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Ferris wheels

Planning a trip to the Millennium Wheel? This first hand account of a trip to the giant ferris wheel erected in Earl's Court in the 1890s was sent to an NCE reader by his great grandfather.

'The gigantic wheel at Earl's Court is causing a lot of excitement just now. We took a train to Earl's Court last evening and wended our way to the great wheel. After waiting for over half-an-hour our turn came to go up the spiral staircase to take our seat in one of the 40 cars swinging in the stupendous wheel, interlaced with iron work and moved by two great continuous chain cables.

'Suddenly a whistle sounded, the car began to move. We ascended about 150 feet; the tops of the surrounding houses were well beneath us and we were getting the large view of the lights of London Town all around us. Suddenly, the car gave a great lurch to starboard and we all came to an abrupt standstill about 150 feet above the earth.

'We then discovered that the cause of the stoppage was the slipping of the continuous chain from its proper position in the slots over the iron circle of the outer wheel into the wheel itself!

'After several ineffectual tuggings of the chains from below, each try adding to our terror, we took stock of our position, and determined with as good grace as possible to await events with patience. The work of relief seemed uncommonly slow. We could hear the men on our sheet iron roof hammering away and working with their jacks, trying to shift the chain into its proper position in the groove of the wheel, but so great was its weight that all their efforts were useless. We had left terra firma at nine o'clock and, on looking at our watch by the aid of a lighted taper, we found it was near half-past ten.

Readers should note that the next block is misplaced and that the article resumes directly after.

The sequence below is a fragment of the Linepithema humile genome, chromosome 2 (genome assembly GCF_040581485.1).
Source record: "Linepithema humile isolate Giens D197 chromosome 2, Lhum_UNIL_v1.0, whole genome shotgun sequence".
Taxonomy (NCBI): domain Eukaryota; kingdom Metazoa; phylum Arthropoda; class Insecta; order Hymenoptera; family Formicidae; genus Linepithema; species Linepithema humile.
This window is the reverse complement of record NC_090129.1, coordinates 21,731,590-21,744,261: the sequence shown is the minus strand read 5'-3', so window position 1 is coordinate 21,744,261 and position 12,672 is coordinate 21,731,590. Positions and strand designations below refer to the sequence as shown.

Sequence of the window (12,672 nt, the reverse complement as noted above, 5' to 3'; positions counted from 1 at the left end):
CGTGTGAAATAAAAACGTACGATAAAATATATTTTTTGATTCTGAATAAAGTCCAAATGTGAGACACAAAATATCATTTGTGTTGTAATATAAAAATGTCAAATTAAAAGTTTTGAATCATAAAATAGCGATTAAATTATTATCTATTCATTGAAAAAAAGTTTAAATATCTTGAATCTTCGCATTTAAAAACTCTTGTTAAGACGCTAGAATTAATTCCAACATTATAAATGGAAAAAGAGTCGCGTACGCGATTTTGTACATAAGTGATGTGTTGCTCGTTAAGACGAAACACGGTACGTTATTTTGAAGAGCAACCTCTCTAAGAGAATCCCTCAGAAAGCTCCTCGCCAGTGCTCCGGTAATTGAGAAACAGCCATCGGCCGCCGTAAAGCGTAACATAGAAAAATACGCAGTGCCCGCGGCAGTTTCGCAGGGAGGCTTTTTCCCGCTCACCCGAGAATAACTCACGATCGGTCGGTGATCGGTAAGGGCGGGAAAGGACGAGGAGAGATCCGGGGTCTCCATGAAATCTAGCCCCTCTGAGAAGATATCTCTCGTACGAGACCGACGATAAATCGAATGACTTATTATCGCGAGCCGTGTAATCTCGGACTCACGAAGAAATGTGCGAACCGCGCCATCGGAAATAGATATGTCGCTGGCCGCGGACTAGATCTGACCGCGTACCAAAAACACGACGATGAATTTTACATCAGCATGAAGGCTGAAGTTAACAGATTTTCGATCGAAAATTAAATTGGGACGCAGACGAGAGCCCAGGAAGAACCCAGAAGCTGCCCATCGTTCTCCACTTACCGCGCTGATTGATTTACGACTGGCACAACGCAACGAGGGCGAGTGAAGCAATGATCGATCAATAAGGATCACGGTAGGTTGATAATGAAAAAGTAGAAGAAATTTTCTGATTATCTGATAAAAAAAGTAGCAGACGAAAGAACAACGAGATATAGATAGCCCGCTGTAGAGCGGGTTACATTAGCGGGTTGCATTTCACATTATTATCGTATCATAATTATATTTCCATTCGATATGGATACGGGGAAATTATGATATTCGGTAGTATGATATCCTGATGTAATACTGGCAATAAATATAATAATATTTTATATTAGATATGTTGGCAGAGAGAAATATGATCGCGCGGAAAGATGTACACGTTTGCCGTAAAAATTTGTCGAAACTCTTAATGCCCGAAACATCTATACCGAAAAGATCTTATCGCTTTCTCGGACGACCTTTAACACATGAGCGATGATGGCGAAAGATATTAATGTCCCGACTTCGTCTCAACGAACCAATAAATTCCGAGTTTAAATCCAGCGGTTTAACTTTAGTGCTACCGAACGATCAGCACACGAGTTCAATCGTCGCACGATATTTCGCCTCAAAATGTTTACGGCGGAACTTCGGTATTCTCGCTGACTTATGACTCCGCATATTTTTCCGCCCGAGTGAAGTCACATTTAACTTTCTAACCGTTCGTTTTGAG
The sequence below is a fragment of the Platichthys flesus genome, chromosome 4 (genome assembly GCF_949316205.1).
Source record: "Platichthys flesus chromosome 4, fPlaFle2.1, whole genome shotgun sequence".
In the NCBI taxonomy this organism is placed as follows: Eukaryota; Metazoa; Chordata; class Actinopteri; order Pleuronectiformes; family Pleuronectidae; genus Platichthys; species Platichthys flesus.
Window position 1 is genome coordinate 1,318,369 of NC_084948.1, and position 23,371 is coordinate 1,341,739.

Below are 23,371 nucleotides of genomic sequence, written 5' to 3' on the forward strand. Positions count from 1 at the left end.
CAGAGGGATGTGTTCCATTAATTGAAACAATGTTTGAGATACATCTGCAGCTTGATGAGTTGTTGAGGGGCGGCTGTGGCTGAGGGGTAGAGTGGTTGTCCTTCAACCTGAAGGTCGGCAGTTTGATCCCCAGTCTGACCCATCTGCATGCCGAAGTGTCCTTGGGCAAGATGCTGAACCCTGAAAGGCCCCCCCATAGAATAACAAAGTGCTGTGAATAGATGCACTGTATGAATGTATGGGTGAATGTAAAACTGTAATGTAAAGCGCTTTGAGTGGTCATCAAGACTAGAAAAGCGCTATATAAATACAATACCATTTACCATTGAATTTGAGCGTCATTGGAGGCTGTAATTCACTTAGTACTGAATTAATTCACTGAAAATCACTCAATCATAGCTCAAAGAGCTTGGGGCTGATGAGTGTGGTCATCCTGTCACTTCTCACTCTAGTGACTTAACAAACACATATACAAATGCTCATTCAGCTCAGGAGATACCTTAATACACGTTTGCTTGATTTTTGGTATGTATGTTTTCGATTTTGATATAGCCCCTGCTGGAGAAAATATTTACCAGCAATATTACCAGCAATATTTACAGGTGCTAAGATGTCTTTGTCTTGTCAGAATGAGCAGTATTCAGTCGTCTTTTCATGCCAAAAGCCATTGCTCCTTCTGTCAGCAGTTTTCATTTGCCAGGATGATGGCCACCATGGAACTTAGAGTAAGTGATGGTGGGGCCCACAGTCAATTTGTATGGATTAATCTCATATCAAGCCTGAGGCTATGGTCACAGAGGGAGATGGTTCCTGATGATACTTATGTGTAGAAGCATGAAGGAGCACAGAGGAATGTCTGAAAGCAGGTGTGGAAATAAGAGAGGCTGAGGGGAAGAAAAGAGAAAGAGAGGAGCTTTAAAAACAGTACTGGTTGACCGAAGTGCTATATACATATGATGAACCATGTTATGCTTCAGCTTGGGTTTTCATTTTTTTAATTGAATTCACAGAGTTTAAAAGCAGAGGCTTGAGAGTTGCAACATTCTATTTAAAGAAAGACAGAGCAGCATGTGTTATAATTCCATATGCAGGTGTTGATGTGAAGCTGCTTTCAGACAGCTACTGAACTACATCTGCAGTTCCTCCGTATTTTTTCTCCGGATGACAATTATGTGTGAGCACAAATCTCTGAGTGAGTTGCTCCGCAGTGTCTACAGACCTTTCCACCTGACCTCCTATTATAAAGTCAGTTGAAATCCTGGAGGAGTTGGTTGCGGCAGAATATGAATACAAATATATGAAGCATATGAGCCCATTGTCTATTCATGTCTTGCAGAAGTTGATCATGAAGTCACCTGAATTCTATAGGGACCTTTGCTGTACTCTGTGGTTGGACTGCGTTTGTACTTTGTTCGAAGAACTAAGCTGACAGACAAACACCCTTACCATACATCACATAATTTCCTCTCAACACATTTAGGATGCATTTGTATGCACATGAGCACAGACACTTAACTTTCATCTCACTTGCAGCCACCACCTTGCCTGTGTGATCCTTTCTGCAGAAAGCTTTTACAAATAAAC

'We estimated that 400 to 500 people were imprisoned in the wheel. We also knew that the wheel had been resting for three days being under repair in order to accelerate the speed, and it was thought that a single revolution could be made in half an hour.

'The wind was getting up strong, causing the car to sway about most unpleasantly. Then the thing began to move with a horrible grinding sound above us, and we found ourselves going down. But our hopes were doomed to disappointment as we felt the car stand still again. Then with the same grating noise the car began to ascend, still shaking about.

'With sundry stops to allow people in the other cars to get out, we got to the top of the wheel and then began to descend. It was just midnight that our car came to a standstill at the platform and we descended.

'We found afterwards that Mr Bassett, the inventor and engineer, was on the spot when we had left the wheel. He got 50 men to go with him as rapidly as possible to prove there was no danger. One of the bandsmen told us a plank had got fixed between the chain and the wheels, causing the chain to break, but this was not so, the true cause being the slipping of the chain off the slots on the outer edge.'

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